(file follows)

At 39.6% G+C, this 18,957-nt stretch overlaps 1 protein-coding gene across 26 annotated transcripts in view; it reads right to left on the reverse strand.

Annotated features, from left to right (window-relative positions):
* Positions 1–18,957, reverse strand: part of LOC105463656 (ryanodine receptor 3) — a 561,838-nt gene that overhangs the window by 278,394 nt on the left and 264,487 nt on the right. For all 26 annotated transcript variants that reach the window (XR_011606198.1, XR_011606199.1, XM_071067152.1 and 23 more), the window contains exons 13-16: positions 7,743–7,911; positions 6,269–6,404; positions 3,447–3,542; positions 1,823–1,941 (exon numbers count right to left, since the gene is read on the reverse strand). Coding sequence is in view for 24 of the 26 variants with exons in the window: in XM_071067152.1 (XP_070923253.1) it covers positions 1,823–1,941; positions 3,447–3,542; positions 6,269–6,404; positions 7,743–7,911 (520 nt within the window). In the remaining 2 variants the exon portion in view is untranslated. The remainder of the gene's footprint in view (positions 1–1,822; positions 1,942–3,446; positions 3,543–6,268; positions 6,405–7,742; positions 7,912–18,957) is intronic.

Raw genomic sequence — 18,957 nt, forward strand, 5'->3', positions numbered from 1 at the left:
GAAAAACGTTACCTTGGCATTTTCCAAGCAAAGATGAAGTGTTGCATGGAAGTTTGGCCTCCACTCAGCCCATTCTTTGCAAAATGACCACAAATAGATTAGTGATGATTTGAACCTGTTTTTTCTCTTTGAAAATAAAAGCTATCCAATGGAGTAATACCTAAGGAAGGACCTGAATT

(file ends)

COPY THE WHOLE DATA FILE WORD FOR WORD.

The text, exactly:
At 39.6% G+C, this 18,957-nt stretch overlaps 1 protein-coding gene across 26 annotated transcripts in view; it reads right to left on the reverse strand.

Annotated features, from left to right (window-relative positions):
* Positions 1–18,957, reverse strand: part of LOC105463656 (ryanodine receptor 3) — a 561,838-nt gene that overhangs the window by 278,394 nt on the left and 264,487 nt on the right. For all 26 annotated transcript variants that reach the window (XR_011606198.1, XR_011606199.1, XM_071067152.1 and 23 more), the window contains exons 13-16: positions 7,743–7,911; positions 6,269–6,404; positions 3,447–3,542; positions 1,823–1,941 (exon numbers count right to left, since the gene is read on the reverse strand). Coding sequence is in view for 24 of the 26 variants with exons in the window: in XM_071067152.1 (XP_070923253.1) it covers positions 1,823–1,941; positions 3,447–3,542; positions 6,269–6,404; positions 7,743–7,911 (520 nt within the window). In the remaining 2 variants the exon portion in view is untranslated. The remainder of the gene's footprint in view (positions 1–1,822; positions 1,942–3,446; positions 3,543–6,268; positions 6,405–7,742; positions 7,912–18,957) is intronic.

Raw genomic sequence — 18,957 nt, forward strand, 5'->3', positions numbered from 1 at the left:
GAAAAACGTTACCTTGGCATTTTCCAAGCAAAGATGAAGTGTTGCATGGAAGTTTGGCCTCCACTCAGCCCATTCTTTGCAAAATGACCACAAATAGATTAGTGATGATTTGAACCTGTTTTTTCTCTTTGAAAATAAAAGCTATCCAATGGAGTAATACCTAAGGAAGGACCTGAATT